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Aurora Area Convention and Visitors Bureau's Fate Still Undecided in Yorkville

Several business leaders are urging aldermen to continue the city’s relationship with the bureau.

While Yorkville aldermen have still not decided whether to renew the city's agreement with the Aurora Area Convention and Visitors Bureau, several business leaders are urging them to do just that.

“I am very for the Aurora Area Convention and Visitors Bureau and one of the reasons is because we are receiving a benefit from them,” Daryl Wiese of the said at Tuesday’s board meeting.

He said he has concerns with the village considering a smaller, local firm to help promote Yorkville tourism. Wiese said about 98 percent of his business comes from outside of Yorkville.

“You have to advertise in other areas to bring people into the area,” he said.

Raging Waves owner Randy Witt said the bureau’s reach is vital for an attraction like his.

“We’ve just come off our fifth season. We’re going in the right direction, however, we need to broaden our reach,” he said. “A couple of years ago we saw a majority of our guests come in from a 12-mile radius. That’s been extended to 30 miles now. It seems to me that with the Aurora Area Convention and Visitors Bureau and all of its firepower and reach that would benefit our business. And anything that benefits our business benefits us all."

Some aldermen said they’d be more inclined to renew the city's agreement with the bureau if the contract length could be negotiated.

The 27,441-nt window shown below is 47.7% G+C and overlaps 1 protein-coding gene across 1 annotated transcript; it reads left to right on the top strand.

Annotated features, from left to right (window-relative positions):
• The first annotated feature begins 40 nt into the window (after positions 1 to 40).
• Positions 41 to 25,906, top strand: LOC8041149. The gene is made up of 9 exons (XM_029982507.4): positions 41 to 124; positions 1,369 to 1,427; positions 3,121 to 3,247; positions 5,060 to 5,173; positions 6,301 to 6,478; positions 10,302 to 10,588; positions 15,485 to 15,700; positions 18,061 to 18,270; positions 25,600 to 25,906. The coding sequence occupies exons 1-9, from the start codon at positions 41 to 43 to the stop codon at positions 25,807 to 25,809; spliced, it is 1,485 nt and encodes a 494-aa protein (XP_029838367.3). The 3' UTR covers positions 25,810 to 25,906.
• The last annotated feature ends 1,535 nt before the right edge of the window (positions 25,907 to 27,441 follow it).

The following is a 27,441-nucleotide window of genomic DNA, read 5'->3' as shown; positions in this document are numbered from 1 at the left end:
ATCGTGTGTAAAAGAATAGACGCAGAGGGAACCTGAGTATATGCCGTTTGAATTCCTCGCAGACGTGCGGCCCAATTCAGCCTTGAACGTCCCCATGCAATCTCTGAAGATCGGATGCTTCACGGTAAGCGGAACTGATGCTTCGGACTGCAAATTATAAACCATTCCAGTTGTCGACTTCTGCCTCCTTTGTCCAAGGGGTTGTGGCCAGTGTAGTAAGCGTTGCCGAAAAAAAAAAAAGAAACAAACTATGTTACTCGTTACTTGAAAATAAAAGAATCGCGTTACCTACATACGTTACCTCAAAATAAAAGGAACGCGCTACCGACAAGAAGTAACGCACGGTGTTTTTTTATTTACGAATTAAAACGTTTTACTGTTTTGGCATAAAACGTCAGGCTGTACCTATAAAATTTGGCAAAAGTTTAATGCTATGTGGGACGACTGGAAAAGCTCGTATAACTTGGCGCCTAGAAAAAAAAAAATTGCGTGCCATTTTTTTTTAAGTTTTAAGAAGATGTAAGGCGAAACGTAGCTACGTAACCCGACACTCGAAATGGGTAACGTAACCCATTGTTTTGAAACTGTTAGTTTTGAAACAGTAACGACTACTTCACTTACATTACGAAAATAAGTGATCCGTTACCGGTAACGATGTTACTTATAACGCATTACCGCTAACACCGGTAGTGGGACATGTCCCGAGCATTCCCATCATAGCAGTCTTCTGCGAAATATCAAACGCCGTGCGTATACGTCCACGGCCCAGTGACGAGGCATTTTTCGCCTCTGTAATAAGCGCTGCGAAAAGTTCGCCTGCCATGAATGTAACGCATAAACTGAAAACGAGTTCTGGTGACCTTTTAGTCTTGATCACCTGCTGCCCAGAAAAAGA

“Aren’t we doing the business owners a favor by making the term shorter and ensuring quality and that the monies are truly coming back to Yorkville?,” said Ward 1 Alderman Carlo Colosimo. “What’s the advantage of a five year contract if the business owners are forgotten and nothing can be done for five years?”

He told Chris Hamilton, the AACVB executive director who was in attendance at Tuesday's meeting, that he is “tired of hearing the village has to commit to five years.”

“The question is, why don’t you commit to us rather than the other way around? I understand you have this five year plan, but we’ve already given you 20 years. Why should we be the ones to bend and say, ‘Yes, we’ll put our trust in you.’ Why don’t you put your trust in us for three years?”

The village’s first agreement with the bureau was signed in 1990 and last renewed in 2007.

Hamilton told aldermen that some of the initiatives the bureau plans to undertake, such as a branding study, could take three years.

“It’s hard to make that commitment if at the end you might drop out,” he said. “We’re not trying to play hardball. The projects we work on are short term and long term. It’s difficult for us to make an investment if potentially in three years you’re going to drop out.”

Ward 1 Alderman Ken Koch said he supports a shorter contract.

“You have opportunities in this three year period to show us the progress you’re making so why would we drop out if you’ve shown us a path that’s favorable? I don’t see why we’d drop out,” he said.

Ward 4 Alderman Diane Teeling said aldermen need to listen to those in the business community.

"They're saying, 'We want the Aurora Area Convention and Visitors Bureau. We want this opportunity.' They're the ones that have need of this and they're requesting this," she said.

Alderman opted to table the issue for more discussion.

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